You Learn From Experience | Her Campus

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The opinions expressed in this article are the writer’s own and do not reflect the views of Her Campus.

This summer I had the opportunity to intern at a large company right outside of my hometown. Initially, I was nervous to work at such a well-know company, in an industry I knew fairly little about. I quickly realized that it was okay to have little knowledge, because I would learn a lot more as my time went on at the internship.

I had to remind myself that I received the job because the team felt that I qualified for the position. If they believed I was the best fit, they must value some of my skills and prior experience. From the job description, I knew I would have to use some of the knowledge I gained in school. My background as a communications major fit the skills needed for the position, which was enough to land me the internship, even if I didn’t know a lot about the industry I was working in.

I did learn a little bit about the company, its lines of business, and the different types of customers it served. In my role, I didn’t need to know as much about specifics in the industry. Instead, I used my writing and interviewing skills heavily over the course of the summer.

I also gained a lot of knowledge and experience in ways that I wasn’t expecting. The internship was hybrid, so I had the opportunity to work in a huge corporate office downtown. Professionalism was an important strength that I learned I had—arriving early, being attentive during meetings, and being courteous of others’ time, are skills I didn’t realize I possessed until I was actually performing them.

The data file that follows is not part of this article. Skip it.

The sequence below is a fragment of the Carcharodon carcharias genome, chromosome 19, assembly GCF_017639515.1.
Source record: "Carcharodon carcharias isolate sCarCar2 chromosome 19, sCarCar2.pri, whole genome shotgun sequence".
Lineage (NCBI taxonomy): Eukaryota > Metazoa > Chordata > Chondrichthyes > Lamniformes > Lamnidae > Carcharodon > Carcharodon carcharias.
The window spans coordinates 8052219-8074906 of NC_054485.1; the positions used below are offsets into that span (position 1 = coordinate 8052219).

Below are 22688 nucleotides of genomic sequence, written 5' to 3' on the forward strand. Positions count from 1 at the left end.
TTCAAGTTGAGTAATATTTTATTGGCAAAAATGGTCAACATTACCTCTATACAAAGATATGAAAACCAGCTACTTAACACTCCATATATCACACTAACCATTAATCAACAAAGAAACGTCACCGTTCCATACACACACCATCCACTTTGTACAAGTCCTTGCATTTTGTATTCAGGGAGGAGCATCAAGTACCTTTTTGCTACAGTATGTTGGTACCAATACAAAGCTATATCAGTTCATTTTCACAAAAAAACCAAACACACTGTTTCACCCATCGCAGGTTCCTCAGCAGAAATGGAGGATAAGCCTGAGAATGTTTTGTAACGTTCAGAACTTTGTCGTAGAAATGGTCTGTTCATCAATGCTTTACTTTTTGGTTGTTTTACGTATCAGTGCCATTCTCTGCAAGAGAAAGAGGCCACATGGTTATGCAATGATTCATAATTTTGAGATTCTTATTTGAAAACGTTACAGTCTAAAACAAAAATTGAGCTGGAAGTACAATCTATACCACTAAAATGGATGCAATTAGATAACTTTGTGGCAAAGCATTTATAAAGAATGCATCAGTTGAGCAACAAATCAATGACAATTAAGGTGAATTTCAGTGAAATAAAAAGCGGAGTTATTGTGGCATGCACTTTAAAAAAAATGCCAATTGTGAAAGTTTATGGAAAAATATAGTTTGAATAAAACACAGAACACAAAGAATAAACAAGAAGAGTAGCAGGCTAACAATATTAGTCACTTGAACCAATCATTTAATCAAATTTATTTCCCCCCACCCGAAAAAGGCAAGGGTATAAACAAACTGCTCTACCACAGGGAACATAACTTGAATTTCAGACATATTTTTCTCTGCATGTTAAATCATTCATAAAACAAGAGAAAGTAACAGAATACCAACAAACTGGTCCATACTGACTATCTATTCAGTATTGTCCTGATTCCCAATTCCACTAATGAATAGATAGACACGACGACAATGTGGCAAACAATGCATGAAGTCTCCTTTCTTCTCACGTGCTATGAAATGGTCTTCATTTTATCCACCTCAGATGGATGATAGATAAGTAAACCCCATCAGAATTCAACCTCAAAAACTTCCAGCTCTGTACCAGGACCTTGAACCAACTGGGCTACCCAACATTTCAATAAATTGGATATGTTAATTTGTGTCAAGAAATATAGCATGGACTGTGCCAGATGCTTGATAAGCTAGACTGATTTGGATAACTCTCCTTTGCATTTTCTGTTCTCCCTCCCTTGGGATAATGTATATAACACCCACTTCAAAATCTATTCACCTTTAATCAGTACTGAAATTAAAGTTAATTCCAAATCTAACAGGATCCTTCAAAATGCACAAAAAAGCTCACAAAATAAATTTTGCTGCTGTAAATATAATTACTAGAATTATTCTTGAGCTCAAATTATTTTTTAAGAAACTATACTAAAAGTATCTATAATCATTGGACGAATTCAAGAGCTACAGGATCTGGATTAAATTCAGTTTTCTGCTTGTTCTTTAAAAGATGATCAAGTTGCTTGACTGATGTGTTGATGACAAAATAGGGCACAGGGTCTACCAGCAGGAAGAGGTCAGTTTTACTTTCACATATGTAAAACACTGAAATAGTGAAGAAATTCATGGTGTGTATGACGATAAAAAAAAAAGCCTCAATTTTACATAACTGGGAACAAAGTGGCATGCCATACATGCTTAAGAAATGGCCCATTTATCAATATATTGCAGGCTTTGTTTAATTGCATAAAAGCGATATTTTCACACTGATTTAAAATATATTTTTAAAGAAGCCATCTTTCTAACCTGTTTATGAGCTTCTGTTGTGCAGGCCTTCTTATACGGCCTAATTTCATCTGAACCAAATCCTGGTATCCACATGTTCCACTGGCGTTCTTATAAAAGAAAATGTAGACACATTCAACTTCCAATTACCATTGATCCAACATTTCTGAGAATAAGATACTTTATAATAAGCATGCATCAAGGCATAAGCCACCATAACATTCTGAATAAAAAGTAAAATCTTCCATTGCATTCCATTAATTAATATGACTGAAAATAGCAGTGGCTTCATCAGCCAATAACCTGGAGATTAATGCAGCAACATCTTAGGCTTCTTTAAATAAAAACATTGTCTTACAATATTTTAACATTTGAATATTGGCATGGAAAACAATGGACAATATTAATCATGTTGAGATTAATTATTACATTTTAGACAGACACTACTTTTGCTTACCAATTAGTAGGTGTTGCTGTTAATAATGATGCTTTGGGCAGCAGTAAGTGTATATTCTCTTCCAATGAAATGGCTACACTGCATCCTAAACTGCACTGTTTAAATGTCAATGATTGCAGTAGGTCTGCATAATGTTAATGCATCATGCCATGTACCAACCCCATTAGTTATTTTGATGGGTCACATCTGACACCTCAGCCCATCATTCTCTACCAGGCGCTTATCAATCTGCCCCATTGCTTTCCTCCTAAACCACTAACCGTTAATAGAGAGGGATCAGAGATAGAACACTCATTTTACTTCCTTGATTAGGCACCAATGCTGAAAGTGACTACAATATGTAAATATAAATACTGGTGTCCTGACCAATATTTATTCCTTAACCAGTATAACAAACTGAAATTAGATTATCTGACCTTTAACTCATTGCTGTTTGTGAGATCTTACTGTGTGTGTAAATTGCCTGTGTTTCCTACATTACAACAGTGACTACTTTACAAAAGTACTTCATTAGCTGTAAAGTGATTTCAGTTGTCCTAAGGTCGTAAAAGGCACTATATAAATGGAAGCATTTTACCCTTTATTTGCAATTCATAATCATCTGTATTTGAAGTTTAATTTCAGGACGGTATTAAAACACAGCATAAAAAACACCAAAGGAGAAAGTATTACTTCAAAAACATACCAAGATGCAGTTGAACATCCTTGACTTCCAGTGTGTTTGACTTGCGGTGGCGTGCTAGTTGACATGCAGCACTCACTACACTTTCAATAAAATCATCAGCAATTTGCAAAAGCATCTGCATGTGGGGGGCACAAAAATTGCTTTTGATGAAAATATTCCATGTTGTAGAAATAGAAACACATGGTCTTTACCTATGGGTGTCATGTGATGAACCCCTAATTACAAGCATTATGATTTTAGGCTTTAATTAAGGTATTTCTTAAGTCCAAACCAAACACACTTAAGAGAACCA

Understanding what it was like to work in the hybrid-corporate world was a big eye-opener. Even learning smaller things, such as unfamiliar programs like Microsoft Teams, learning how to schedule meetings and learning how to reserve a cubical in the office was good practice for future jobs.

Networking and meeting other professionals and interns within the organizations and from other companies in the area was a great way to learn about other people’s career journeys and the current roles that people hold.

I was kept busy with assignments and projects to work on throughout the summer. One of my favorites was writing a blog article about my experience in my department and what skills I had gained. It was really helpful to gain feedback from the other people on my team on the article. I followed their suggestions and made changes that made the article stronger.

It was neat to understand how the review and approval process worked for the internal communication blog. The article had to be review by my team, my team manager and my manager’s supervisor before it could be sent to corporate communications for edits.

I learned a lot from this internship. I especially learned a lot about myself, my strengths, my weaknesses and how I can grow and improve. It was a great experience.

I was very nervous when I started. I thought I wouldn’t do well because I doubted myself about how much I knew about the industry. It’s important to remember that everyone is always learning. I highly recommend putting yourself out there so you can learn.



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